What could happen to Norway’s most important export industry in the future, as it adapts to the new tax regime?
“Shouldn’t one expect a special tax regime to be adapted to the dynamics of the sector, rather than the other way around?” Ragnar Nystøyl, Chief Analyst at Kontali Analyse asked.
“As the proposal stands, there are a number of problem areas in relation to the correct determination of an income basis for the ground rent tax. The same applies, among other things, to restrictions on associated activities. It appears to be very unclear how this can be solved in practice. This could easily fundamentally change the market dynamics for Norwegian salmon, and dramatically affect both value creation and the number of jobs in the industry,” he told SalmonBusiness.
Nystøyl reacted to the market knowledge from investors.
“It seems that there is a great lack of understanding of the dynamics and workings of the industry among those who have drawn up the tax proposal. We are talking about top-trimmed, dynamic, market-adapted, but at the same time fragile machinery, which handles a demanding exercise in sales, logistics and marketing work for Norwegian salmon.”
The proposed so-called standard price is particularly problematic.
“The income side of the tax base must be determined by a standard price, which is not at all representative of the actual income in the industry; few markets are included in the so-called Nasdaq price – neither the USA, Japan nor the rest of Asia are included, it only contains one product quality, and a limited number of the total number of exporters are included in the reporting. Do those who made the proposal to tax our second largest export industry know this? There will be an enormous tax risk in choosing to be a predictable supplier that offers salmon on fixed price contracts? Which in turn is a prerequisite for building brands, or running further processing in Norway – or if you want – creating jobs,” Nystøyl continued.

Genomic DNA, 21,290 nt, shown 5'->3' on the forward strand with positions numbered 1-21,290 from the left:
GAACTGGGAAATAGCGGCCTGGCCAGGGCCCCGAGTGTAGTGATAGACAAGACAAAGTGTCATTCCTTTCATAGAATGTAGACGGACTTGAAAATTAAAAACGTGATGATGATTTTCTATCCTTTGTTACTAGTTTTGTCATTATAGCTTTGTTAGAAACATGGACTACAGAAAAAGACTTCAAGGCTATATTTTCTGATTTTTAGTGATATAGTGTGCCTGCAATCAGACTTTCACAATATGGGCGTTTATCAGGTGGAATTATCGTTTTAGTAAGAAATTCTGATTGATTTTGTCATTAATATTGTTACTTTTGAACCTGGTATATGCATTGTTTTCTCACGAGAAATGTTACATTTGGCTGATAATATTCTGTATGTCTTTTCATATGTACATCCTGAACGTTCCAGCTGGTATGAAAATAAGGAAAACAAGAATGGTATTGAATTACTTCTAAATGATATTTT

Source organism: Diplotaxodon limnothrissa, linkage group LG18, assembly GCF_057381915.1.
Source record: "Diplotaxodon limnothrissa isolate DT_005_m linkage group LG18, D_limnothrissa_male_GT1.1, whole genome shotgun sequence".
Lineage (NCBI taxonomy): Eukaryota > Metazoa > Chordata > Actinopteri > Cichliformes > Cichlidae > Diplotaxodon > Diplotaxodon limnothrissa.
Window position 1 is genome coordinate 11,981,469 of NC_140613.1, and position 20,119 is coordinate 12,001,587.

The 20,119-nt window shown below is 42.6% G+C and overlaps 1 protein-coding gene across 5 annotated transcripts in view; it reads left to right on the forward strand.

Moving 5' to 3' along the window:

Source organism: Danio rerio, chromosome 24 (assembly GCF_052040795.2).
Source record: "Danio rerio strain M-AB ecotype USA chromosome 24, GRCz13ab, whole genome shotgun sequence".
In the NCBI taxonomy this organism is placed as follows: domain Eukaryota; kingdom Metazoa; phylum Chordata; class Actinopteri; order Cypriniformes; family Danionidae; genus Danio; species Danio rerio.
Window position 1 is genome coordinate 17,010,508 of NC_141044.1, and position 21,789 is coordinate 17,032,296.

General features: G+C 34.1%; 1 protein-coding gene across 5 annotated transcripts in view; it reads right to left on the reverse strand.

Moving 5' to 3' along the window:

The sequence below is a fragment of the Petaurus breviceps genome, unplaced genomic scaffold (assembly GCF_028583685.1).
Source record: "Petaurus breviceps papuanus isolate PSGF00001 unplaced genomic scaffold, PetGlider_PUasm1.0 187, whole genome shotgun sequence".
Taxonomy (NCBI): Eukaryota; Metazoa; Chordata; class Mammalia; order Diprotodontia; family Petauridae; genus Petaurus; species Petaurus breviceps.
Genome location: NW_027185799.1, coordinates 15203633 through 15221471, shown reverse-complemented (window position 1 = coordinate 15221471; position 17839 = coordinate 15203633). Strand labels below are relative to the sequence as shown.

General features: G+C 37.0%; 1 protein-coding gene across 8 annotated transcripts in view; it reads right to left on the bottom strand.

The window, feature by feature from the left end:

“A large part of those who buy salmon in the markets are fully dependent on securing their costs by buying salmon on fixed-price contracts. If they don’t get it, they can’t take responsibility for getting deliveries to the supermarkets. Will the market understand – and accept that fixed price agreements are no longer offered for Norwegian salmon, due to too high a tax risk for Norwegian producers? The answer is self-evident, right?” he asked.
Kristiansund-based Nystøyl sees several challenges.
“Marginal taxation of a theoretical basic rent based on such a non-representative standard price can therefore hit a reality in the companies that is completely different. It is worse then that a company can be left powerless in the attempt to achieve the same income base on which it is to be taxed. One is taxed by, for example, NOK 80 (€0.8) per kilo; while a defacto has sold his salmon for NOK 60 (€0.6). If you look at the latest quarterly reports of the listed companies, you will find already published examples of how skewed this can turn out.”
Nystøyl further pointed out that when it comes to the delimitation challenges, where the base rate is to be calculated from only the sea-based production activity, the uncertainty and the risk of large differences in both adaptation opportunities and adaptation incentives seem to be enormous – bordering on insoluble.
“This can either end up being very competitive, also within Norway. Or alternatively; the administrative burden linked to guidance, control and so on is greatly underestimated,” he said.
The question that Nystøyl and Kontali leave hanging is: – Will this unique, adaptable and to some extent export- and market-oriented sector be subject to and stifled by tax adjustments and suboptimization in order to have predictability for its own tax base?
“In that case, it is not certain that the brand “Norwegian salmon” will be so positively charged and valued in the markets in a few years; since we had to adapt to the tax and not the customer,” he concluded.